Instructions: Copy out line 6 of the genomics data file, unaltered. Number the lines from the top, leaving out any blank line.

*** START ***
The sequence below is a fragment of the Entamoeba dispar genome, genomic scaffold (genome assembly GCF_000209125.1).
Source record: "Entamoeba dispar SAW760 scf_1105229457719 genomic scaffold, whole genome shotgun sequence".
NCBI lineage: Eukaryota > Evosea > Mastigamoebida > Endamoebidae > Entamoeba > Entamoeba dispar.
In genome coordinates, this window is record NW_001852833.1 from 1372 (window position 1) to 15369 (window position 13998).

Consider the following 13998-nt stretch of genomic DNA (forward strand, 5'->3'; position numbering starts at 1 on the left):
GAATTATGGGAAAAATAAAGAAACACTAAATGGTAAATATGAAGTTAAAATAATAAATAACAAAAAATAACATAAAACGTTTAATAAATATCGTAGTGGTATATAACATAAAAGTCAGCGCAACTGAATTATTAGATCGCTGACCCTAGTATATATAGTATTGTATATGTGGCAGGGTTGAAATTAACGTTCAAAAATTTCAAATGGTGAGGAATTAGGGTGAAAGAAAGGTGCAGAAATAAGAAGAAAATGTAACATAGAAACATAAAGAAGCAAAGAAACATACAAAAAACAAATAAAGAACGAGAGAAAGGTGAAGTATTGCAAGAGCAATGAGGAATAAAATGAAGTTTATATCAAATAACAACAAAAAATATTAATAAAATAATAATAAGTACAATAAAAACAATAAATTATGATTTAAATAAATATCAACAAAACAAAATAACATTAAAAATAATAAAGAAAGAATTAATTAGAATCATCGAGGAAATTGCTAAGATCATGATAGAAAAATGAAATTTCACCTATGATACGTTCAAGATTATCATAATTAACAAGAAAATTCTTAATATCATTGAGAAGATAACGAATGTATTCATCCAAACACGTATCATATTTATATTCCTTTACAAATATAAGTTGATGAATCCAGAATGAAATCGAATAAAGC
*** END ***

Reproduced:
GAATTATGGGAAAAATAAAGAAACACTAAATGGTAAATATGAAGTTAAAATAATAAATAACAAAAAATAACATAAAACGTTTAATAAATATCGTAGTGGTATATAACATAAAAGTCAGCGCAACTGAATTATTAGATCGCTGACCCTAGTATATATAGTATTGTATATGTGGCAGGGTTGAAATTAACGTTCAAAAATTTCAAATGGTGAGGAATTAGGGTGAAAGAAAGGTGCAGAAATAAGAAGAAAATGTAACATAGAAACATAAAGAAGCAAAGAAACATACAAAAAACAAATAAAGAACGAGAGAAAGGTGAAGTATTGCAAGAGCAATGAGGAATAAAATGAAGTTTATATCAAATAACAACAAAAAATATTAATAAAATAATAATAAGTACAATAAAAACAATAAATTATGATTTAAATAAATATCAACAAAACAAAATAACATTAAAAATAATAAAGAAAGAATTAATTAGAATCATCGAGGAAATTGCTAAGATCATGATAGAAAAATGAAATTTCACCTATGATACGTTCAAGATTATCATAATTAACAAGAAAATTCTTAATATCATTGAGAAGATAACGAATGTATTCATCCAAACACGTATCATATTTATATTCCTTTACAAATATAAGTTGATGAATCCAGAATGAAATCGAATAAAGC